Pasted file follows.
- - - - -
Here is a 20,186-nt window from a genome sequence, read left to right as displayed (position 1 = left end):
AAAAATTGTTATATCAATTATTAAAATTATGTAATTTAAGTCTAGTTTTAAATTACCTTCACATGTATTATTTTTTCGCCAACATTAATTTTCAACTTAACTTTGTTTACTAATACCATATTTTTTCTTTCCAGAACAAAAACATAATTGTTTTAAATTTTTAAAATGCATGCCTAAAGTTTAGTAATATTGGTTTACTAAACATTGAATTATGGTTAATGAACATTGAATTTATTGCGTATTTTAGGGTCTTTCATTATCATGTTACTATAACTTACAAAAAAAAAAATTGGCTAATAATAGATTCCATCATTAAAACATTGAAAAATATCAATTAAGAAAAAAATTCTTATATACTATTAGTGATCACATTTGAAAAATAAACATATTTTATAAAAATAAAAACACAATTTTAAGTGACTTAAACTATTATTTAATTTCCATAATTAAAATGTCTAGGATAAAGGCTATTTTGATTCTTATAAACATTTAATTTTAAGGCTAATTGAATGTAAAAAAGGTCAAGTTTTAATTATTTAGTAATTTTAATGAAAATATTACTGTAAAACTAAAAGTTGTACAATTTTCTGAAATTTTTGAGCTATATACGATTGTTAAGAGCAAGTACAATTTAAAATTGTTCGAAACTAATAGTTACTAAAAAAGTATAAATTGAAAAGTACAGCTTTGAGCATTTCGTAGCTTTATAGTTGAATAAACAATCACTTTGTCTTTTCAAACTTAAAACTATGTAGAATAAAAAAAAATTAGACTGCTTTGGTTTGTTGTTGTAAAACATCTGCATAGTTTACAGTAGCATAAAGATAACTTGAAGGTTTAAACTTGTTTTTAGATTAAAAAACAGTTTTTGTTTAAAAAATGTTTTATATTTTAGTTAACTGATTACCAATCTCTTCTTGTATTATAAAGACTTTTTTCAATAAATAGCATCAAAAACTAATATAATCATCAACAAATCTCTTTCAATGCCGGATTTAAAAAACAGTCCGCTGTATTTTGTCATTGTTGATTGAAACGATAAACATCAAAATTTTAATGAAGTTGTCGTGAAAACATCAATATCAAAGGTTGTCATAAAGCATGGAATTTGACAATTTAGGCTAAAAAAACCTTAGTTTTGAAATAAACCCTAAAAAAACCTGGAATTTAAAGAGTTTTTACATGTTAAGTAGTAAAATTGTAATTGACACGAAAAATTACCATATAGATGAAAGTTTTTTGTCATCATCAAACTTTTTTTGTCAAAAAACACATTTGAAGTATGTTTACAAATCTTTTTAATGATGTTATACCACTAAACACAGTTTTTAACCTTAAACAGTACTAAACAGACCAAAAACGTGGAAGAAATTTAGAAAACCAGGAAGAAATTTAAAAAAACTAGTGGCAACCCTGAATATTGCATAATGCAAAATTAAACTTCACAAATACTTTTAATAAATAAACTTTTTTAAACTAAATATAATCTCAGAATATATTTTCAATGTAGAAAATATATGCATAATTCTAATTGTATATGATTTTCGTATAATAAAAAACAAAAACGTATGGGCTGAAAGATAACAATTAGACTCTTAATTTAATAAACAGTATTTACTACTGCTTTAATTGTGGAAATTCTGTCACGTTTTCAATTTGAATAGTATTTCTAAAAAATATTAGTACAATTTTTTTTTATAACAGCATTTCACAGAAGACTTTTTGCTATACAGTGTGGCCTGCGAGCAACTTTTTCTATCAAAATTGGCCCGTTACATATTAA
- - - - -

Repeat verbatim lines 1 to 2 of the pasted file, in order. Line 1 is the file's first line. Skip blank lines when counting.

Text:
Here is a 20,186-nt window from a genome sequence, read left to right as displayed (position 1 = left end):
AAAAATTGTTATATCAATTATTAAAATTATGTAATTTAAGTCTAGTTTTAAATTACCTTCACATGTATTATTTTTTCGCCAACATTAATTTTCAACTTAACTTTGTTTACTAATACCATATTTTTTCTTTCCAGAACAAAAACATAATTGTTTTAAATTTTTAAAATGCATGCCTAAAGTTTAGTAATATTGGTTTACTAAACATTGAATTATGGTTAATGAACATTGAATTTATTGCGTATTTTAGGGTCTTTCATTATCATGTTACTATAACTTACAAAAAAAAAAATTGGCTAATAATAGATTCCATCATTAAAACATTGAAAAATATCAATTAAGAAAAAAATTCTTATATACTATTAGTGATCACATTTGAAAAATAAACATATTTTATAAAAATAAAAACACAATTTTAAGTGACTTAAACTATTATTTAATTTCCATAATTAAAATGTCTAGGATAAAGGCTATTTTGATTCTTATAAACATTTAATTTTAAGGCTAATTGAATGTAAAAAAGGTCAAGTTTTAATTATTTAGTAATTTTAATGAAAATATTACTGTAAAACTAAAAGTTGTACAATTTTCTGAAATTTTTGAGCTATATACGATTGTTAAGAGCAAGTACAATTTAAAATTGTTCGAAACTAATAGTTACTAAAAAAGTATAAATTGAAAAGTACAGCTTTGAGCATTTCGTAGCTTTATAGTTGAATAAACAATCACTTTGTCTTTTCAAACTTAAAACTATGTAGAATAAAAAAAAATTAGACTGCTTTGGTTTGTTGTTGTAAAACATCTGCATAGTTTACAGTAGCATAAAGATAACTTGAAGGTTTAAACTTGTTTTTAGATTAAAAAACAGTTTTTGTTTAAAAAATGTTTTATATTTTAGTTAACTGATTACCAATCTCTTCTTGTATTATAAAGACTTTTTTCAATAAATAGCATCAAAAACTAATATAATCATCAACAAATCTCTTTCAATGCCGGATTTAAAAAACAGTCCGCTGTATTTTGTCATTGTTGATTGAAACGATAAACATCAAAATTTTAATGAAGTTGTCGTGAAAACATCAATATCAAAGGTTGTCATAAAGCATGGAATTTGACAATTTAGGCTAAAAAAACCTTAGTTTTGAAATAAACCCTAAAAAAACCTGGAATTTAAAGAGTTTTTACATGTTAAGTAGTAAAATTGTAATTGACACGAAAAATTACCATATAGATGAAAGTTTTTTGTCATCATCAAACTTTTTTTGTCAAAAAACACATTTGAAGTATGTTTACAAATCTTTTTAATGATGTTATACCACTAAACACAGTTTTTAACCTTAAACAGTACTAAACAGACCAAAAACGTGGAAGAAATTTAGAAAACCAGGAAGAAATTTAAAAAAACTAGTGGCAACCCTGAATATTGCATAATGCAAAATTAAACTTCACAAATACTTTTAATAAATAAACTTTTTTAAACTAAATATAATCTCAGAATATATTTTCAATGTAGAAAATATATGCATAATTCTAATTGTATATGATTTTCGTATAATAAAAAACAAAAACGTATGGGCTGAAAGATAACAATTAGACTCTTAATTTAATAAACAGTATTTACTACTGCTTTAATTGTGGAAATTCTGTCACGTTTTCAATTTGAATAGTATTTCTAAAAAATATTAGTACAATTTTTTTTTATAACAGCATTTCACAGAAGACTTTTTGCTATACAGTGTGGCCTGCGAGCAACTTTTTCTATCAAAATTGGCCCGTTACATATTAA